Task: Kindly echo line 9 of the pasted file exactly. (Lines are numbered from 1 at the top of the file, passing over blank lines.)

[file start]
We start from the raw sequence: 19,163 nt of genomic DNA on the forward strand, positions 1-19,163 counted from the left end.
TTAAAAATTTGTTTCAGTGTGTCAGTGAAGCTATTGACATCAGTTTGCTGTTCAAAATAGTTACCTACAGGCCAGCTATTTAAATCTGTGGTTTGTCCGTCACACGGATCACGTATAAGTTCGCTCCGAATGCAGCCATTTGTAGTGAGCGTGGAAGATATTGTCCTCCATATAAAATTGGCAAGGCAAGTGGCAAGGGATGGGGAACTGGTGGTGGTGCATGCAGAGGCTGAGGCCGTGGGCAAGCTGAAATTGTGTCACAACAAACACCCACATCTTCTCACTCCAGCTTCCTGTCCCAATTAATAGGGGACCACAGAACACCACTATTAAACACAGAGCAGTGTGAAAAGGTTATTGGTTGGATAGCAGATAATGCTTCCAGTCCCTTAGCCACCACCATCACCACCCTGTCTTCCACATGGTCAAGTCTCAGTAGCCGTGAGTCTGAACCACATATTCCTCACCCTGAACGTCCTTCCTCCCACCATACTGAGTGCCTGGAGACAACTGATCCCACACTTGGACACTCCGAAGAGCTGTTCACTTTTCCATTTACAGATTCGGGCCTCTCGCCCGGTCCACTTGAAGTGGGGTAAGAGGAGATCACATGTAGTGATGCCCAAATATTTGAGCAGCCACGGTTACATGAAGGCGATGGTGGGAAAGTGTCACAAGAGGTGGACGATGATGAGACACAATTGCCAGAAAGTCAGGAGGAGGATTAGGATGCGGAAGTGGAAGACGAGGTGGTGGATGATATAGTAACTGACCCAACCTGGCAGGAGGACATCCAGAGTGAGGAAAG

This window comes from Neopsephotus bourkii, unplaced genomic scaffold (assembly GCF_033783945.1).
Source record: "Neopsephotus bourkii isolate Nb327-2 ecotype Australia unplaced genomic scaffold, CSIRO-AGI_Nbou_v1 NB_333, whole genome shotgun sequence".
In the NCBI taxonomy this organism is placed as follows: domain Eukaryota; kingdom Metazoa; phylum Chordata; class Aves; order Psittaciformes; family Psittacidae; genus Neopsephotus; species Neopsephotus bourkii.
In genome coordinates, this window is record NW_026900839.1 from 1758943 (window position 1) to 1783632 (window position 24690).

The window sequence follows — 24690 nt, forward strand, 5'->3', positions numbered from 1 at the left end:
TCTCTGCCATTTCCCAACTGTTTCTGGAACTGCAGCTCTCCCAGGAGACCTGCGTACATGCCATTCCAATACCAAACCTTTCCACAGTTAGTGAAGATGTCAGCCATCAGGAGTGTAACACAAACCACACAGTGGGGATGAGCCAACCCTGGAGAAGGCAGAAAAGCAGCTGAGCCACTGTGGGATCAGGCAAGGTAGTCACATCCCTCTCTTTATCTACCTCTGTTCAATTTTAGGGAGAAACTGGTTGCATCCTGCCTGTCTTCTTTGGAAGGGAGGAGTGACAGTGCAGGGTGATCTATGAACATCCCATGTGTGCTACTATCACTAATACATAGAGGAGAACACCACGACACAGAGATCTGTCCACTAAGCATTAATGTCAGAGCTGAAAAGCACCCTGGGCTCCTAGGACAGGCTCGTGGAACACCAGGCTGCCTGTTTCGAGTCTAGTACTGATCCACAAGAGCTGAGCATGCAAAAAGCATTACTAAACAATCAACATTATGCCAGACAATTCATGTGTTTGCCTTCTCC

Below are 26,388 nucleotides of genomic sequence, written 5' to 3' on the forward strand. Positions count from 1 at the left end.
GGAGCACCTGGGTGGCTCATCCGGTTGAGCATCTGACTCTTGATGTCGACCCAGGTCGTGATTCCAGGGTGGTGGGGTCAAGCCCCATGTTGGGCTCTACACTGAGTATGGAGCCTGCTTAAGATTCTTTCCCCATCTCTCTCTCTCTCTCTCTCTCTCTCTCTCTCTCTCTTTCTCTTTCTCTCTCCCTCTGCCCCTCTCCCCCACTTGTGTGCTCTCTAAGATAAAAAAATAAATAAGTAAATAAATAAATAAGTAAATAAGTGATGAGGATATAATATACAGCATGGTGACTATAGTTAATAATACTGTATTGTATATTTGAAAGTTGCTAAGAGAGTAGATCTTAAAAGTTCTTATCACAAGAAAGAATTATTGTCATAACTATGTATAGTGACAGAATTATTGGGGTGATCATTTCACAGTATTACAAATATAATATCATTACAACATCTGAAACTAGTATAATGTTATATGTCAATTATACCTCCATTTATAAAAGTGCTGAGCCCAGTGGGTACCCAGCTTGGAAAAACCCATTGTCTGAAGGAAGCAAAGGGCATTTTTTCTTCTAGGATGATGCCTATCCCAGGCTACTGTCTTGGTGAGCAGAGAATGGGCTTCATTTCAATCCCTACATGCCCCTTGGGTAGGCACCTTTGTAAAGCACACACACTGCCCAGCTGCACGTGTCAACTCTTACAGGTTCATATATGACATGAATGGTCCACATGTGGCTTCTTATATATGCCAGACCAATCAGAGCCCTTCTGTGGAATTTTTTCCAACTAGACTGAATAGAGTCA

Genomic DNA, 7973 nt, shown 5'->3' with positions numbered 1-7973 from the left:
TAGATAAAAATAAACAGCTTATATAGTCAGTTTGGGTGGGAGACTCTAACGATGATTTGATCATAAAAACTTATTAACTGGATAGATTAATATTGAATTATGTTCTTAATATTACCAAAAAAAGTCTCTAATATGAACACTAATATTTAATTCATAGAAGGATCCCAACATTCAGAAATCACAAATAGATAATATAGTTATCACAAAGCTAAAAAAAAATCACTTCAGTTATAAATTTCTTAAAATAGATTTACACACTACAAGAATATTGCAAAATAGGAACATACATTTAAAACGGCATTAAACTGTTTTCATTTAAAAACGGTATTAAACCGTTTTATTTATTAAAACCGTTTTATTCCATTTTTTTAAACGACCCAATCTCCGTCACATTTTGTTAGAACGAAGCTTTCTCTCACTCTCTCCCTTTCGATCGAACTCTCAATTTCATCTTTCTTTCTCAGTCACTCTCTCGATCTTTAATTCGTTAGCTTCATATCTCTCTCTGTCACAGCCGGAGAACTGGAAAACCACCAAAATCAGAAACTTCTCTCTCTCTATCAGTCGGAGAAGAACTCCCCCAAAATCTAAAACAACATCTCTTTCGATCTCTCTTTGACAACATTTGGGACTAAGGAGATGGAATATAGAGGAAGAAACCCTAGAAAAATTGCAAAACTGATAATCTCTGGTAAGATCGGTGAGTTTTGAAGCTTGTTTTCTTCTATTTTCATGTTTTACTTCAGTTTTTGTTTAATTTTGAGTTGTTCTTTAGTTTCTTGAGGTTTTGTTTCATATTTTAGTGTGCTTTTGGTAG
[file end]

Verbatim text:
Below are 26,388 nucleotides of genomic sequence, written 5' to 3' on the forward strand. Positions count from 1 at the left end.